Join the Meeting Place for Moms!
Talk to other moms, share advice, and have fun!

(minimum 6 characters)

Where's the anti gun crowd after the NOLA shootings?

Posted by   + Show Post
For the record, I have no stance on gun control, I view guns the same way I view abortion: don't like them, don't get one. I was surprised, though, that there was no cry for stricter gun control after the shooting in Nawlins. Why has it been so quiet? I've asked a few people IRL this question and have gotten interesting answers, so I thought I'd ask you ladies.
by on May. 14, 2013 at 10:27 AM
Replies (121-121):
by Bronze Member on May. 15, 2013 at 8:18 PM

Okay, Miss smarty pants. Have you ever shot a .223 or a .22LR 

Quoting sweet-a-kins:

Yes, the capacity that makes it possible to murder 26 people in minutes is really just for disabled military


Quoting pj2becca21:

okay so fetures that made is easier for women and disabled miltary to us is so bad.... Ok. you are making my brain hurt

Quoting sweet-a-kins:

Actually it had to do with physical features or ad ons and capacity

The Federal Assault Weapons Ban was only a small part (title XI, subtitle A) of the Violent Crime Control and Law Enforcement Act.

The Act created a flowchart for classifying 'assault weapons' and subjected firearms that met that classification to regulation. Nineteen models of firearms were defined by name as being 'assault weapons' regardless of how many features they had. Various semi-automatic rifles, pistols, and shotguns were classified as 'assault weapons' due to having various combinations of features.

The Act addressed only semi-automatic firearms, that is, firearms that fire one shot each time the trigger is pulled. Neither the AWB nor its expiration changed the legal status of fully automatic firearms, which fire more than one round with a single trigger-pull; these have been regulated by the National Firearms Act of 1934 and Firearm Owners Protection Act of 1986.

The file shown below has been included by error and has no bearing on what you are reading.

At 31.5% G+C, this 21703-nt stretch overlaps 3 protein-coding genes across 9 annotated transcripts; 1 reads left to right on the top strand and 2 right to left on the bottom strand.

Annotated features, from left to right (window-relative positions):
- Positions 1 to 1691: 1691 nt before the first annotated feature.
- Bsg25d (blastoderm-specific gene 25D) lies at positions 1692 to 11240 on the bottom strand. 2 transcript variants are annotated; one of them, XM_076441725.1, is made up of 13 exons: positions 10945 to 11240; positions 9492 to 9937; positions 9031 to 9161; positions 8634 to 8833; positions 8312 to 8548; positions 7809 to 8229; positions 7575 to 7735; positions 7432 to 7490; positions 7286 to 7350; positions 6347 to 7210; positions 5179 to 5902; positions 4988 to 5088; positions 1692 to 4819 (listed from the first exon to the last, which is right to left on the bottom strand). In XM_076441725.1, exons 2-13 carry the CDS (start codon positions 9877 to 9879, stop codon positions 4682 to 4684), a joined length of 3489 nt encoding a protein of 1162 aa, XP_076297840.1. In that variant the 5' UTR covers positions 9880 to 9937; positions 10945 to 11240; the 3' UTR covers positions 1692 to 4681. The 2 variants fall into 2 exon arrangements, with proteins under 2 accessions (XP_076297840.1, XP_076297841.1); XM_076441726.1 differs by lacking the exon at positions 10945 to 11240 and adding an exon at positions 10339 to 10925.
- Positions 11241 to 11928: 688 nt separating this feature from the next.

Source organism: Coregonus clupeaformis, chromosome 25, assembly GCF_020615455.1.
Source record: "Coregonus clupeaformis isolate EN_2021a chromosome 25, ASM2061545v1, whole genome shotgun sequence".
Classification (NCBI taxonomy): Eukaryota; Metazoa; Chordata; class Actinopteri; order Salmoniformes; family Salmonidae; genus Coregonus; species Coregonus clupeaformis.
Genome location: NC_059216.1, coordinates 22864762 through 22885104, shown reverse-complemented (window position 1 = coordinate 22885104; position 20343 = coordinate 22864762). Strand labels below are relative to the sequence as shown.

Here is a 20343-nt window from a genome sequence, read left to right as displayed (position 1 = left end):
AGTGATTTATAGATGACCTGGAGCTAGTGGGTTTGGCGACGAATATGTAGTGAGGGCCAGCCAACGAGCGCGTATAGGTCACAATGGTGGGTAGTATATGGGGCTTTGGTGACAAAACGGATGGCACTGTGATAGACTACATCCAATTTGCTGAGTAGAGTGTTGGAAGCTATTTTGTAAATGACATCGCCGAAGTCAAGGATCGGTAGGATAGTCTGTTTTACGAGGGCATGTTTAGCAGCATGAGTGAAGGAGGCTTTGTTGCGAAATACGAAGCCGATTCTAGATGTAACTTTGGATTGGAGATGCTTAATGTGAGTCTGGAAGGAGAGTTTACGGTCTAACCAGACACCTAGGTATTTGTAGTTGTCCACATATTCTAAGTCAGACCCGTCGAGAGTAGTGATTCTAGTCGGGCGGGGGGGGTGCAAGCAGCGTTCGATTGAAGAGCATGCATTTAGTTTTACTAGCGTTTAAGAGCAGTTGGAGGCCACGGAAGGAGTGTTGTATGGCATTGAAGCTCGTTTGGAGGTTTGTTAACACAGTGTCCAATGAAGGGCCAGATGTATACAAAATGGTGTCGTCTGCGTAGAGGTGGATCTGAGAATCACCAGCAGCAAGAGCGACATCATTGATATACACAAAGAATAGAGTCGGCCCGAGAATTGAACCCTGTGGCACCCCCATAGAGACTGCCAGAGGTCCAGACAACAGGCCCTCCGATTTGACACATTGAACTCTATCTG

The Act also defined and banned 'large capacity ammunition feeding devices', which generally applied to magazines or other ammunition feeding devices with capacities of greater than a certain number of rounds, and that up to the time of the Act were considered normal or factory magazines. Media and popular culture referred to these as 'high capacity magazines or feeding devices'. Depending on the locality and type of firearm, the cutoff between a 'normal' capacity and 'high' capacity magazine was 3, 7, 10, 12, 15, or 20 rounds. The now defunct federal ban set the limit at 10 rounds.

During the period when the AWB was in effect, it was illegal to manufacture any firearm that met the law's flowchart of an assault weapon or large capacity ammunition feeding device, except for export or for sale to a government or law enforcement agency. The law also banned possession of illegally imported or manufactured firearms, but did not ban possession or sale of pre-existing 'assault weapons' or previously factory standard magazines that were legally redefined as large capacity ammunition feeding devices. This provision for pre-ban firearms created higher prices in the market for such items, which still exist due to several states adopting their own assault weapons bans.

Quoting pj2becca21:

Yeah lets ban a squirrel gun. 

Quoting sweet-a-kins:

I am not anti gun

I am FOR tighter restrictions

I am FOR the Assault rifle ban being reinstated

I am for thorough background checks on ALL gun purchases

and I am for AGE restrictions

Add your quick reply below:
You must be a member to reply to this post.
Join the Meeting Place for Moms!
Talk to other moms, share advice, and have fun!

(minimum 6 characters)

close Cafemom Join now to connect to other members! Connect with Facebook or Sign Up Using Email

Already Joined? LOG IN